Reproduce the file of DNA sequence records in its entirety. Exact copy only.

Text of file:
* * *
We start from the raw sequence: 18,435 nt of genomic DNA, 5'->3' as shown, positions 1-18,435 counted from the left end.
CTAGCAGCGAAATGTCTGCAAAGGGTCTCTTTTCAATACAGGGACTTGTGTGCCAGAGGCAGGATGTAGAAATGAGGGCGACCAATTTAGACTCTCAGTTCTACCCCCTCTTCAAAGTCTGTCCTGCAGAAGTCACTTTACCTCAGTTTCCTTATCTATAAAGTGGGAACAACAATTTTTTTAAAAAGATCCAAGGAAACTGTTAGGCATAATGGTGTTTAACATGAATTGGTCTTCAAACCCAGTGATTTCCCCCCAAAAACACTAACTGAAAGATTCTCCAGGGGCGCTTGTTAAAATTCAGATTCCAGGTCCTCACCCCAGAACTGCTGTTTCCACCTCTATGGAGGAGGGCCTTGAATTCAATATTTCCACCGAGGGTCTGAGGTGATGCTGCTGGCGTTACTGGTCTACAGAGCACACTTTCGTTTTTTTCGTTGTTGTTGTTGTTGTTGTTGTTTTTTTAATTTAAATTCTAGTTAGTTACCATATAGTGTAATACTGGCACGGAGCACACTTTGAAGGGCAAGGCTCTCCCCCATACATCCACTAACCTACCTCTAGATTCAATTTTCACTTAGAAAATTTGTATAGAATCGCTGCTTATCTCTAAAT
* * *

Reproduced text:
We start from the raw sequence: 18,435 nt of genomic DNA, 5'->3' as shown, positions 1-18,435 counted from the left end.
CTAGCAGCGAAATGTCTGCAAAGGGTCTCTTTTCAATACAGGGACTTGTGTGCCAGAGGCAGGATGTAGAAATGAGGGCGACCAATTTAGACTCTCAGTTCTACCCCCTCTTCAAAGTCTGTCCTGCAGAAGTCACTTTACCTCAGTTTCCTTATCTATAAAGTGGGAACAACAATTTTTTTAAAAAGATCCAAGGAAACTGTTAGGCATAATGGTGTTTAACATGAATTGGTCTTCAAACCCAGTGATTTCCCCCCAAAAACACTAACTGAAAGATTCTCCAGGGGCGCTTGTTAAAATTCAGATTCCAGGTCCTCACCCCAGAACTGCTGTTTCCACCTCTATGGAGGAGGGCCTTGAATTCAATATTTCCACCGAGGGTCTGAGGTGATGCTGCTGGCGTTACTGGTCTACAGAGCACACTTTCGTTTTTTTCGTTGTTGTTGTTGTTGTTGTTGTTTTTTTAATTTAAATTCTAGTTAGTTACCATATAGTGTAATACTGGCACGGAGCACACTTTGAAGGGCAAGGCTCTCCCCCATACATCCACTAACCTACCTCTAGATTCAATTTTCACTTAGAAAATTTGTATAGAATCGCTGCTTATCTCTAAAT